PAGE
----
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Fb2 Detour and Access: Strategies of Meaning in China and Greece (Zone Books) ePub

by Francois Jullien,Sophie Hawkes

Category: Philosophy
Subcategory: Political books
Author: Francois Jullien,Sophie Hawkes
ISBN: 1890951110
ISBN13: 978-1890951115
Language: English
Publisher: MIT Press (February 17, 2004)
Pages: 432
Fb2 eBook: 1159 kb
ePub eBook: 1718 kb
Digital formats: azw lit doc txt

has been added to your Cart. And so on. He makes comparisons with ancient Greece for specific reasons to clarify what he is trying to show, which is something that flies outside the normal range of the Western sensibility/mind's radar

has been added to your Cart. He makes comparisons with ancient Greece for specific reasons to clarify what he is trying to show, which is something that flies outside the normal range of the Western sensibility/mind's radar. However, he is too sophisticated to go for that naively academic comparison that can only lead to the obvious after several hundred unnecessary pages of belabored indexing: Namely, 'A' is similar to 'B' in these many banal ways but different in those ways.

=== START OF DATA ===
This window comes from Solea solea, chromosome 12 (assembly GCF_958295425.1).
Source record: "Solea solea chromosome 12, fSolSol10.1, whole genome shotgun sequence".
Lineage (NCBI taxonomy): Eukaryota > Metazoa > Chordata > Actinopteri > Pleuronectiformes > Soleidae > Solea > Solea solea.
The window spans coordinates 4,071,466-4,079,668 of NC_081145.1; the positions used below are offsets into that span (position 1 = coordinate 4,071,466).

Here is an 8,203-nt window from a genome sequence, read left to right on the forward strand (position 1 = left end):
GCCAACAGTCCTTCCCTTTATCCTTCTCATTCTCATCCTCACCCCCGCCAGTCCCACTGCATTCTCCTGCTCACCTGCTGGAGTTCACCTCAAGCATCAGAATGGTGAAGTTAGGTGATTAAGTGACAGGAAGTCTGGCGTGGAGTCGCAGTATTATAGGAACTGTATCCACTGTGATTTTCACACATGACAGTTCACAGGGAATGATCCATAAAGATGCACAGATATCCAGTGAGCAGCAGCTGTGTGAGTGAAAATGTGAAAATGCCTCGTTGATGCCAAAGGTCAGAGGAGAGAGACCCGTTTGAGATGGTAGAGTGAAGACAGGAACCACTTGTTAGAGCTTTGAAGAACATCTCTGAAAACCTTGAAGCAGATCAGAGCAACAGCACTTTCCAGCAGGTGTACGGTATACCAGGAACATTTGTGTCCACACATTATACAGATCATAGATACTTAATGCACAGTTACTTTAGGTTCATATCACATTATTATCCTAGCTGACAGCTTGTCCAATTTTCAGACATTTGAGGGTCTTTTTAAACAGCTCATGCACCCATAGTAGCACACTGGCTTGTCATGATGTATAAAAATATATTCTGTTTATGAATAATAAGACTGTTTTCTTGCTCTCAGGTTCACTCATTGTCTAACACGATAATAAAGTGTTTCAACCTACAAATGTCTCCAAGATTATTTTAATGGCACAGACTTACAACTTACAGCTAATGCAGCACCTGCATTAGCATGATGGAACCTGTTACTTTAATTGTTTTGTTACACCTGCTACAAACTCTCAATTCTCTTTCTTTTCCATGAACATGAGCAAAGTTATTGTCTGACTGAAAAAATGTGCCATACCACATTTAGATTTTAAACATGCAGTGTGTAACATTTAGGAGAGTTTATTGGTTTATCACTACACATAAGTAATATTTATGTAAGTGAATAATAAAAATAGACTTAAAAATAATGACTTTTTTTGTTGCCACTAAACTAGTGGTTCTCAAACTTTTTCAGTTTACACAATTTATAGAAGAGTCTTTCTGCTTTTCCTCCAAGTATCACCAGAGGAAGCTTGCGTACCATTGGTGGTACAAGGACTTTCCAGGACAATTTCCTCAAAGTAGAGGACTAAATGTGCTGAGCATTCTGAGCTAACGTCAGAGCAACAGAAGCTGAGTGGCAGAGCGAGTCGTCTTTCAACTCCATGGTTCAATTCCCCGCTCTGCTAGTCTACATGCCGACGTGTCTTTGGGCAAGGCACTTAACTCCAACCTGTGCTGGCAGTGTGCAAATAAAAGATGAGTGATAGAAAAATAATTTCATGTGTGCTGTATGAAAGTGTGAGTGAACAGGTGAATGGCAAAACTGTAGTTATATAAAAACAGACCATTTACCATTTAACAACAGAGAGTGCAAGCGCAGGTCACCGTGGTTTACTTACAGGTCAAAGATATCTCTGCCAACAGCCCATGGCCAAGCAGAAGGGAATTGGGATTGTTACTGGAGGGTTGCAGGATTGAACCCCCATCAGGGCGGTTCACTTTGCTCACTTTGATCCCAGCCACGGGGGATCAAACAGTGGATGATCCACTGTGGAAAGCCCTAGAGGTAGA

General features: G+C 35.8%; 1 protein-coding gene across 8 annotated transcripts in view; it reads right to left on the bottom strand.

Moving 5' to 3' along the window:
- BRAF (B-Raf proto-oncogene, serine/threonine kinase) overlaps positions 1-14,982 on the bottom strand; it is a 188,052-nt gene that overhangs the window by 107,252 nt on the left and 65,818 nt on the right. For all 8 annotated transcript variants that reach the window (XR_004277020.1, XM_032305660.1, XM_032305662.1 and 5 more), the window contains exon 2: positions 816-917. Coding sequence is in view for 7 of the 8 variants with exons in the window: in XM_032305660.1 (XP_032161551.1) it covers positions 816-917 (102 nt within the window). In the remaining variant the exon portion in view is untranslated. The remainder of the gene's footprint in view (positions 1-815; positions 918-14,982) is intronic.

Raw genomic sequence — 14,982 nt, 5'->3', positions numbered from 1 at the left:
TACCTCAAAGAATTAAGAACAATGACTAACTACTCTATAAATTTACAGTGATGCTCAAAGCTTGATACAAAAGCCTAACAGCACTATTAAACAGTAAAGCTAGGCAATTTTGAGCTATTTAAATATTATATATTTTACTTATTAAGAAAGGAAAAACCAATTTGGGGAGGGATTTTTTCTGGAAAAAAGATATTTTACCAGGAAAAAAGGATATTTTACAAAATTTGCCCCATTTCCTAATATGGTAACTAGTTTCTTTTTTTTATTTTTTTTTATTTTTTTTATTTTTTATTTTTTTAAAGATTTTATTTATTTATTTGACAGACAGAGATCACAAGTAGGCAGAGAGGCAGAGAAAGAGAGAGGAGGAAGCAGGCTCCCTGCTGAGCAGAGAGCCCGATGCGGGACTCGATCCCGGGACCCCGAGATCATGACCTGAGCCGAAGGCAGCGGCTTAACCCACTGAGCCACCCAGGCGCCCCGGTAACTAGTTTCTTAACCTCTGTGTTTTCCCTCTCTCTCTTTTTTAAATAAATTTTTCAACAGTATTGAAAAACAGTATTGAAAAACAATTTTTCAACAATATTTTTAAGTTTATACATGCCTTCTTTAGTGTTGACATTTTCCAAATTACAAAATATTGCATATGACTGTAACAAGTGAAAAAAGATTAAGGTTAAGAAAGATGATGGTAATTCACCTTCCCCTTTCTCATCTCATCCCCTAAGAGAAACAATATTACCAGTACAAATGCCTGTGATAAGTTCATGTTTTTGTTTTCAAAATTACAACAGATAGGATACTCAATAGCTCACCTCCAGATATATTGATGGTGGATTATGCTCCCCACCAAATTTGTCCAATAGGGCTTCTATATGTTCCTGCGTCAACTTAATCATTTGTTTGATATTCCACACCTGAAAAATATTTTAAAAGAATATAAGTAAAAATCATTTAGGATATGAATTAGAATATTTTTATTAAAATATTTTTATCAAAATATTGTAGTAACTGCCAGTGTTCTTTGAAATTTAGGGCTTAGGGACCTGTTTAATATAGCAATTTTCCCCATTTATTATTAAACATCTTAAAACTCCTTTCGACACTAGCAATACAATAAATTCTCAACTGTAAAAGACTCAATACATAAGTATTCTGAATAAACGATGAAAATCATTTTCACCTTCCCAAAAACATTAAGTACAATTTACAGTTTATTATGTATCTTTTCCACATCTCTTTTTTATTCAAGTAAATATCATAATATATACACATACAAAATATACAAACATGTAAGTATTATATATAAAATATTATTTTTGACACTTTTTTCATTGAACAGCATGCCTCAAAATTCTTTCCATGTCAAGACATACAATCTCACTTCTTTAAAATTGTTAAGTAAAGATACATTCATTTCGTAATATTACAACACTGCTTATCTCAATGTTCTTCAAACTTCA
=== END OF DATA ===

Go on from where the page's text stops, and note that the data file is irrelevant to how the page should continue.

Book Publishing WeChat. has been cited by the following article: TITLE: Yeast and Its Meaning Travel in China. Sophie Hawkes, Translated. New York: Zone Books. KEYWORDS: Yeast; Meaning Travel; China. JOURNAL NAME: Chinese Studies, Vo. N., May 24, 2013. ABSTRACT: The post colonial Chinese national identity is legitimized through appropriations of Victorian literature and culture.

Sophie Hawkes (e. Zone Books (2004). Moving between the rhetorical traditions of ancient Greece and China, Jullien does not attempt a simple comparison of the two civilizations.

Translated by Sophie Hawkes. New York: Zone Books, 2000. 424 pp. Hardcover 3. 0, isbn ­8909502.

Moving between the rhetorical traditions of ancient Greece and China, Jullien attempts no simple comparison between these two civilizations.